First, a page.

A section of the ancient Incense Route, stretching seven kilometers and marked with weather-beaten Roman-era milestones, has been discovered in the barren heart of Israel’s Negev desert.Some past PaleoJudaica posts on the Nabatean incense route are here, here, here, and here.
The path of the trading route has been known all along, mainly from remnants rather than well-preserved tracks and signage. The exception was the section in the Negev – it was assumed that it had been destroyed by modern development. It turns out this was not the case. Surveyors now realize they had been looking for it in the wrong place.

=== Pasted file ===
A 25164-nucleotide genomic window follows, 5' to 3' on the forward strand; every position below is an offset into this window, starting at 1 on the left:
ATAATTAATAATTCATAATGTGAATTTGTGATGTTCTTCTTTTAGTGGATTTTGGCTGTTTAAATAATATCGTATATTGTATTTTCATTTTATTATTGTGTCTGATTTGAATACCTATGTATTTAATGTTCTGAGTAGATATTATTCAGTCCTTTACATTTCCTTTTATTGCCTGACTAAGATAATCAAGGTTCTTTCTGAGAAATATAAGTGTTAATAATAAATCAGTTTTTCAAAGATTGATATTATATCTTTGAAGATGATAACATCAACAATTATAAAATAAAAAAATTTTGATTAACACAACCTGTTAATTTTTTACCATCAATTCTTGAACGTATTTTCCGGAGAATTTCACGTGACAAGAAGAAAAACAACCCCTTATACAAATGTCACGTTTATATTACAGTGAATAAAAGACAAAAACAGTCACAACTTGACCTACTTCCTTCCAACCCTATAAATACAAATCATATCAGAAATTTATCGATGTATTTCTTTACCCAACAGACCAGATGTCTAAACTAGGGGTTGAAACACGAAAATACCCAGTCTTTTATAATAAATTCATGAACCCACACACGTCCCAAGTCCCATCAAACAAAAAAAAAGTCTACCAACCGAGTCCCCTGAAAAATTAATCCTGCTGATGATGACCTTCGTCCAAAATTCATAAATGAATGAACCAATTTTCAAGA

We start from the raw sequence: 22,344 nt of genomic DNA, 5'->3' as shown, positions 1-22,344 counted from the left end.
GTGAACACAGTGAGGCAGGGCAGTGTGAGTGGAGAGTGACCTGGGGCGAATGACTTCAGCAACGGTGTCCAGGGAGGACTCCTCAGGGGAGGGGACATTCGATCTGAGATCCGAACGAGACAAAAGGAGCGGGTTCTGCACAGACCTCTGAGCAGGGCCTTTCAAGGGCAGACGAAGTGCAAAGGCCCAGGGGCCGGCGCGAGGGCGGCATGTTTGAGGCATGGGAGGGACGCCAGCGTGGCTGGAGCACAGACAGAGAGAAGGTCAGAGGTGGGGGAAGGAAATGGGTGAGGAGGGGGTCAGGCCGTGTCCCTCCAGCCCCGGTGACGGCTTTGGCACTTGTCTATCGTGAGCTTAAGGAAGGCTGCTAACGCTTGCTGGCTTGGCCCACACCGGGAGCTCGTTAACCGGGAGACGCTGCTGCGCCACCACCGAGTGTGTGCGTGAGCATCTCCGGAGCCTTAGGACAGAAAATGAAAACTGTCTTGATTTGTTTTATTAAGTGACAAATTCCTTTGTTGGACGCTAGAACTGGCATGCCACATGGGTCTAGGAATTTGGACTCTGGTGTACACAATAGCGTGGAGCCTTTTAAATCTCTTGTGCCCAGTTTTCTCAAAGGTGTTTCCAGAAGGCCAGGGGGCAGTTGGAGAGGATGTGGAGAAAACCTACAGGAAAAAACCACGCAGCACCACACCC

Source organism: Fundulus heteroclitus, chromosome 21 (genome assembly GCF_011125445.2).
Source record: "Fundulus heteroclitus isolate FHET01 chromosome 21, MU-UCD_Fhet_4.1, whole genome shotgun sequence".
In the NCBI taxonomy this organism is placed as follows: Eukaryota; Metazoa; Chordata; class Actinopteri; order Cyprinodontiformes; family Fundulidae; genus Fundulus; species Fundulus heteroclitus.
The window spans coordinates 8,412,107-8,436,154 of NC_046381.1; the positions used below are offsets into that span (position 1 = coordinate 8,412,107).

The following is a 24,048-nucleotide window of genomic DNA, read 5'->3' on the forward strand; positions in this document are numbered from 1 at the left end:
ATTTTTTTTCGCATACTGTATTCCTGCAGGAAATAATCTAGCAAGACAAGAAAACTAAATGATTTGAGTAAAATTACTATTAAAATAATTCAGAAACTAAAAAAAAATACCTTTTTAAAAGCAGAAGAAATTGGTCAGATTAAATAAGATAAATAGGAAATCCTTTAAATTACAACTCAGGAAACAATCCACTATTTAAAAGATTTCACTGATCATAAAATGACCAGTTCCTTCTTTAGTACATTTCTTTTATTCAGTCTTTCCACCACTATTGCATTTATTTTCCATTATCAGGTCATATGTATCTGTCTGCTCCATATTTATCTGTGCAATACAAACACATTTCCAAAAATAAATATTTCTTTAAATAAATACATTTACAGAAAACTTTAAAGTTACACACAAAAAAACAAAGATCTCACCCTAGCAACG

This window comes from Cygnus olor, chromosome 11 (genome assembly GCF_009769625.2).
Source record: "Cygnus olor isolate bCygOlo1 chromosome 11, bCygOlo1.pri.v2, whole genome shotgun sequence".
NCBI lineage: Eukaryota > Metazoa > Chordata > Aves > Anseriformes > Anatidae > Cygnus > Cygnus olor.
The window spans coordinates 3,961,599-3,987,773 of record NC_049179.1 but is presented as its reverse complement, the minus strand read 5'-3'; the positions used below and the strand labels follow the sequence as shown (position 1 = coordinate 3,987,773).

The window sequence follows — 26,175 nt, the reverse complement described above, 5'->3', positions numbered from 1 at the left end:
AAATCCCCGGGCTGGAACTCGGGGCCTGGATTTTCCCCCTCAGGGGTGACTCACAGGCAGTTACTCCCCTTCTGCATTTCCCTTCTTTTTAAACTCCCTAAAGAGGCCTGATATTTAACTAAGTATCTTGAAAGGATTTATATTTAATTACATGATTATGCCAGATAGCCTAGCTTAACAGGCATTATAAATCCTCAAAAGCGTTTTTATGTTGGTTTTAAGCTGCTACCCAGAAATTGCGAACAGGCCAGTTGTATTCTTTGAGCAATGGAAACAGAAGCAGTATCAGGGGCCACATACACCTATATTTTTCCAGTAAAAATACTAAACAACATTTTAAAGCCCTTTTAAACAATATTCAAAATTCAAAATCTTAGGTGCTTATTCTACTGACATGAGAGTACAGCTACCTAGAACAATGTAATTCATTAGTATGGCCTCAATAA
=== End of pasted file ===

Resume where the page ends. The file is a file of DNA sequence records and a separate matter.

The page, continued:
The overland Incense Route was plied by the Nabateans, who were initially disorganized nomadic tribes roaming northern Arabia and the southern Levant and later became a slightly more organized kingdom, which never had clear boundaries.
From around the 3rd century B.C.E. to the 2nd century C.E., Nabatean traders, often on camels, transported incense from Arabia to the Mediterranean Sea coast, and returned with other merchandise.
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